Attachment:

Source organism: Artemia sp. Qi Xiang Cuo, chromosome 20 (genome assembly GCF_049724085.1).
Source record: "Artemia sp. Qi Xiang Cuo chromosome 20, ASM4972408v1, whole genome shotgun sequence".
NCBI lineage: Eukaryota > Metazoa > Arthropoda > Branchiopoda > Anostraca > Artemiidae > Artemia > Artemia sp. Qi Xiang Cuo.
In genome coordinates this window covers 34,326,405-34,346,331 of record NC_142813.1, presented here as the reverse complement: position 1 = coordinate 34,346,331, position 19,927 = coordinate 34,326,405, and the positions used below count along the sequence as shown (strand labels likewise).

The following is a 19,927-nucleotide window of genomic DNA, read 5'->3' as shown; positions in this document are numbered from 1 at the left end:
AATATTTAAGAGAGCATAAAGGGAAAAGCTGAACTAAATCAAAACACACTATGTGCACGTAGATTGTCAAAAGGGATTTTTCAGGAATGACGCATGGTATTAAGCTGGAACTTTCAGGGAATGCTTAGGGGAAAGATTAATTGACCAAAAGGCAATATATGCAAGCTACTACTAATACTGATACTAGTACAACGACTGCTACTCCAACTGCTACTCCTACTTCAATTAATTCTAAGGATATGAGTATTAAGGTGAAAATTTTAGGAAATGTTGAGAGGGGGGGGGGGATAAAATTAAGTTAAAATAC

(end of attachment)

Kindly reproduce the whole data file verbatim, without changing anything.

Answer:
Source organism: Artemia sp. Qi Xiang Cuo, chromosome 20 (genome assembly GCF_049724085.1).
Source record: "Artemia sp. Qi Xiang Cuo chromosome 20, ASM4972408v1, whole genome shotgun sequence".
NCBI lineage: Eukaryota > Metazoa > Arthropoda > Branchiopoda > Anostraca > Artemiidae > Artemia > Artemia sp. Qi Xiang Cuo.
In genome coordinates this window covers 34,326,405-34,346,331 of record NC_142813.1, presented here as the reverse complement: position 1 = coordinate 34,346,331, position 19,927 = coordinate 34,326,405, and the positions used below count along the sequence as shown (strand labels likewise).

The following is a 19,927-nucleotide window of genomic DNA, read 5'->3' as shown; positions in this document are numbered from 1 at the left end:
AATATTTAAGAGAGCATAAAGGGAAAAGCTGAACTAAATCAAAACACACTATGTGCACGTAGATTGTCAAAAGGGATTTTTCAGGAATGACGCATGGTATTAAGCTGGAACTTTCAGGGAATGCTTAGGGGAAAGATTAATTGACCAAAAGGCAATATATGCAAGCTACTACTAATACTGATACTAGTACAACGACTGCTACTCCAACTGCTACTCCTACTTCAATTAATTCTAAGGATATGAGTATTAAGGTGAAAATTTTAGGAAATGTTGAGAGGGGGGGGGGGATAAAATTAAGTTAAAATAC